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Song Suggestion: Chapter 1 – Lament Of The Shadow Elves by Peter Gundry
Bethany stood looking at a tree that may have been beautiful, once, but, in death, it had the presence of some terrifying, evil creature. The Goblin Tree, the girl at her side had named it. Bethany’s clever tomcat sat on her other side, silent and watching the wicked tree. Before Bethany could ask what he was waiting for, there opened in the tree a door. Out of the door came a small creature that she knew must be a goblin, though it was not the sort she knew from her homeland.
Bethany did not hesitate, but walked out into the clearing to face the creature. “Excuse me,” she said. “Is this your tree?” The goblin looked nothing at all like she’d have expected; though he was smallish and thin, he was not ugly or frightening. He looked, rather, like a very small, very old man. He had a large, lumpy nose, rather like a potato, wispy, white hair and bristling eyebrows, and fingers that were far too long for his hand.
“It is,” he said to her, “though what business it be of yours, I don’t know.” He had a sharp gleam in his eye and Bethany thought he looked a little more frightening for it.
“I am here to help a child I found crying along the road,” Bethany said. “She claims that you have taken all those she loved and imprisoned them beneath your tree.”
“Oh she does, does she?” the goblin said. His grin was most unpleasant. “She is not lying, stranger. I’d have her too if she was not too frightened to finish the game she started.”
“So you are wicked after all?” Bethany asked.
The goblin raised a single eyebrow at her. “I? The wicked one? Not at all, young lady. And if you’re going to go about shoving your nose in other people’s business, then maybe you ought not be making accusations until you know the whole of it.”
“Then why don’t you tell me your side?” Bethany said, but she’d already half made up her mind and the goblin sneered like he knew it.
“My name,” said the goblin, “is Shrim. And, once, I was the guardian of the village called Stonehaven, protecting them from the darkness of the forest. And my tree was known far and wide because it did not blossom with leaves or flowers, but with stars. It was the most beautiful of all trees that were ever grown in any world.”
“What happened to it?” Bethany asked, motioning to the bare, dead branches spread above them.
“What always happens when mortal men are about?” Shrim asked angrily. “Greed.” He scowled at her as if, at any moment, she might personally be to blame for this. “This tree was planted by the Lady of the forest, herself. My own queen, Elphame, did come to earth to marry my father and rule his wild children. Here she buried the remnants of her life as a goddess as proof of her love for him. The tree grew up in this spot and from its branches, stars were born which shone with the light of her renounced divinity. She asked me, in those early days, to guard it and so well did I love her that I promised to give my own life to protect it.”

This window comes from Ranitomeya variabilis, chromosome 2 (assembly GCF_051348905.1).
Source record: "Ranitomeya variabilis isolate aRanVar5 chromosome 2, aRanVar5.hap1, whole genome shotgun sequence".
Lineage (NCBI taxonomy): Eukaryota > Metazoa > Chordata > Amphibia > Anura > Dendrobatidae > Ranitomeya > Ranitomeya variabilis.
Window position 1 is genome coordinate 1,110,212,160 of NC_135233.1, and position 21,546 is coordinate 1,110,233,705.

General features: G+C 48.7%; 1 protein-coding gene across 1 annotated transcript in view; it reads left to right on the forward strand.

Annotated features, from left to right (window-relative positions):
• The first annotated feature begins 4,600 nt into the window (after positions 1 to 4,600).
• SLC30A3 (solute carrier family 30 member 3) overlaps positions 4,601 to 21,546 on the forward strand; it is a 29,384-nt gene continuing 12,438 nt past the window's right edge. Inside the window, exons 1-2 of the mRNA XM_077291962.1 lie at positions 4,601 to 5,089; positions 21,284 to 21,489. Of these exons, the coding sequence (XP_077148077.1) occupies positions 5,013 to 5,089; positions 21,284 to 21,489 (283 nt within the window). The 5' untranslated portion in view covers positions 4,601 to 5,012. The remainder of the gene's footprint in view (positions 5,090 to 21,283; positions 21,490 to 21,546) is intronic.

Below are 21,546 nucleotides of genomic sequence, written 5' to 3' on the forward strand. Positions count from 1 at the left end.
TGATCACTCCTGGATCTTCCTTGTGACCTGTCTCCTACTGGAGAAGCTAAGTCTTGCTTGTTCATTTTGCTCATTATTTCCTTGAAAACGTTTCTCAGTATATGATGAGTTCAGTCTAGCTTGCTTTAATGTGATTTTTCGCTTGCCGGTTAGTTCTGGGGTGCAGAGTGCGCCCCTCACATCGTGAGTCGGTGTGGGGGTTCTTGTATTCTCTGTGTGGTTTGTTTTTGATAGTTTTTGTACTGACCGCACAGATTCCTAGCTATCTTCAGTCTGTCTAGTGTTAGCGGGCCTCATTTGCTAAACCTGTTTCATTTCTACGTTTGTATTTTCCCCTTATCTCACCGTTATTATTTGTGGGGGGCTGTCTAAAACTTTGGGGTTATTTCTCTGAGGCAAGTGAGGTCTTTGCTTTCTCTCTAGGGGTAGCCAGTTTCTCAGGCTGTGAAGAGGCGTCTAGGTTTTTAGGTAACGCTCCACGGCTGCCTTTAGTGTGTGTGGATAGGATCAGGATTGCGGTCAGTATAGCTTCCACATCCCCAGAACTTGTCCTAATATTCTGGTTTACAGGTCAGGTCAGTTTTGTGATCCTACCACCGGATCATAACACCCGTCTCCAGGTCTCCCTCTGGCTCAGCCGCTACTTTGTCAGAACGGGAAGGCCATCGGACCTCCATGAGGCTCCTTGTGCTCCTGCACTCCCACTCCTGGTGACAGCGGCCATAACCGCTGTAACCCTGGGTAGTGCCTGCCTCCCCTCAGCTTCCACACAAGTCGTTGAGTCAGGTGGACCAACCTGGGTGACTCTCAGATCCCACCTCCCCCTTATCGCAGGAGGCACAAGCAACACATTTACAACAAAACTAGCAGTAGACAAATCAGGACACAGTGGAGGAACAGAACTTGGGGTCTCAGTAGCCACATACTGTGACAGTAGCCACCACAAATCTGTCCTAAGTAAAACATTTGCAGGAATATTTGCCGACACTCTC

“When the forest was cursed, her Ladyship gave me another task. She plucked from the branches a single, shining star and gave it to me in a lantern. By its light, all darkness would be cast away, said she. And she bade me to look after those mortals in the village, for the curse was not of their making and she would not leave them at its mercy.”
“So every night I did make my way to the village and kept at bay those dark and hungry creatures that hunted there. At first, the people were grateful; they were frightened of my mad father and those of his fell children that followed him instead of our mother, as well any ought to be. They are foul and full of nasty tricks, and mortals are easy prey for their cruel tricks.”
“Soon, though, the villagers’s own nature overtook them. As a Knight of Elphame, surely I had riches, they supposed. And right they were. I have mountains of wealth, but it was not for them to know of or take. What fool, I ask you, wishes to steal from he that gives them safety? Yet they were driven by this desire. Soon, the villagers became so jealous of my wealth, hidden beneath my tree, that, while I guarded their homes, they crept off and tried to find a way to break into mine. When all else failed, they tried to dig beneath the roots and, in doing so, killed the tree. So, you see, all that was left of Elphame’s power was the light from my lantern.”
“So you stole them away and made them prisoners?” Bethany asked. “Do you not know that two wrongs cannot make anything right?”
The goblin gave her a knowing grin. “All I did was ask them to play a game. Because the people of fair Stonehaven were so bent on stealing my wealth, I did nothing more than give them a way to win it fairly. If they bested me, I would let them wish upon the last of Elphame’s light and they might have my wealth besides. If I won, however, they would give me their soul and bend to the service of healing the tree. T’is not my fault that none would turn away from the challenge or that each one failed and, in return, gave their life to try and give the tree a way to bloom again.”